The bottom line is this: healthy and thriving local game stores are necessary for Magic to be a healthy and thriving game, so it's in Wizards' best interest to support its game stores in whatever way it can. One of the easiest ways Wizards can do this in the short term is by improving the quality of the FNM promos to bring more players into stores. Plus, the more players who show up to play Friday Night Magic, the more players end up buying Planeswalker Decks, booster packs, and booster boxes in the long run.

Additionally, Wizards is already putting out X dollars to print Friday Night Magic promos. When it comes to printing costs, there's no difference between a Black Lotus and a Fortune's Favor, so the only real concern from Wizards' perspective is not using up too much of its reprint equity by giving cards away for free, and this is easy enough to avoid with careful card choices. Imagine Friday Night Magic promos being a cross between the old Player's Reward promos and the current FNM promos. Local game stores would be packed on a weekly basis, and even though Wizards would be spending a little bit of its reprint equity, I expect that it be returned fourfold thanks to the goodwill this change would generate and the influx of players it would bring into local game stores on Friday nights.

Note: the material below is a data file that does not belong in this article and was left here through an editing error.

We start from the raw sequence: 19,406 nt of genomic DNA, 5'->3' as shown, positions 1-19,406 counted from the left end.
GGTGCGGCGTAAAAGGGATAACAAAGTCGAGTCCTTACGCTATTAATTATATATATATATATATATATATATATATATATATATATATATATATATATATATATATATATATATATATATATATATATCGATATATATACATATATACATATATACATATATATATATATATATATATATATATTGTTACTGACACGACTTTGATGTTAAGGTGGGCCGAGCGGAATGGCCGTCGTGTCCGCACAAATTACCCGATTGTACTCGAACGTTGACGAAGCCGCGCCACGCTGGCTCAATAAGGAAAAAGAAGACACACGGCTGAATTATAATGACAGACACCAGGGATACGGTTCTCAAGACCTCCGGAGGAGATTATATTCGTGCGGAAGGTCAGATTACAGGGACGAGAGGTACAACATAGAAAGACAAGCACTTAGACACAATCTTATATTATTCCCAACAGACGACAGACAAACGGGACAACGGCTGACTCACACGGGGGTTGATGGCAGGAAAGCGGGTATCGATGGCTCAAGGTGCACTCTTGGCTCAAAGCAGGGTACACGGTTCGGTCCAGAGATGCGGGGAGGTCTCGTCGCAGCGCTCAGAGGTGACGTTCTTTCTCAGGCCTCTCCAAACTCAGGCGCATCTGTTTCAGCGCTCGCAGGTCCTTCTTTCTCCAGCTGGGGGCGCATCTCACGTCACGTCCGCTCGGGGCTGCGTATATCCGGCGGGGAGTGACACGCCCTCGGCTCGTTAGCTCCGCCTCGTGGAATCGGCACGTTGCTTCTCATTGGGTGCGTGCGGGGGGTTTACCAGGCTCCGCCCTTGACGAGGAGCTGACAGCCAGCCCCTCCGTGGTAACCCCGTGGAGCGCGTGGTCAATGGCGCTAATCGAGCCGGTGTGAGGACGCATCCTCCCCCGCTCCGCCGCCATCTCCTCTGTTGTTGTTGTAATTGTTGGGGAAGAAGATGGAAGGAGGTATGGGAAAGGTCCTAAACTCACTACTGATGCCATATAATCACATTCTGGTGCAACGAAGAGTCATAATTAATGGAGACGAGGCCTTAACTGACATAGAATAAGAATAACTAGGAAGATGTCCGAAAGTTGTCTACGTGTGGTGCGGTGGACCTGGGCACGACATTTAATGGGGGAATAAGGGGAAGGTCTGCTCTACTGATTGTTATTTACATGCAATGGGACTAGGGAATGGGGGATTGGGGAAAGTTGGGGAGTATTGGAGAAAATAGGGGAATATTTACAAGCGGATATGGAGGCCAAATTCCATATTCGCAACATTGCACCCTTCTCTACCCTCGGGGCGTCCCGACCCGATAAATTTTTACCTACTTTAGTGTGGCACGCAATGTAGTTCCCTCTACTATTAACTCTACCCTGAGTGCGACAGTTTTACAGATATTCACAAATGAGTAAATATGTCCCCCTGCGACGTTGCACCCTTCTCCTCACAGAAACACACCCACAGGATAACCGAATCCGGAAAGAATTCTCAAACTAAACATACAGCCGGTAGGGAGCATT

Conclusion

Anyway, that's all for today. As always, leave your thoughts, ideas, opinions, and suggestions in the comments, and you can reach me on Twitter @SaffronOlive, or at SaffronOlive@MTGGoldfish.com.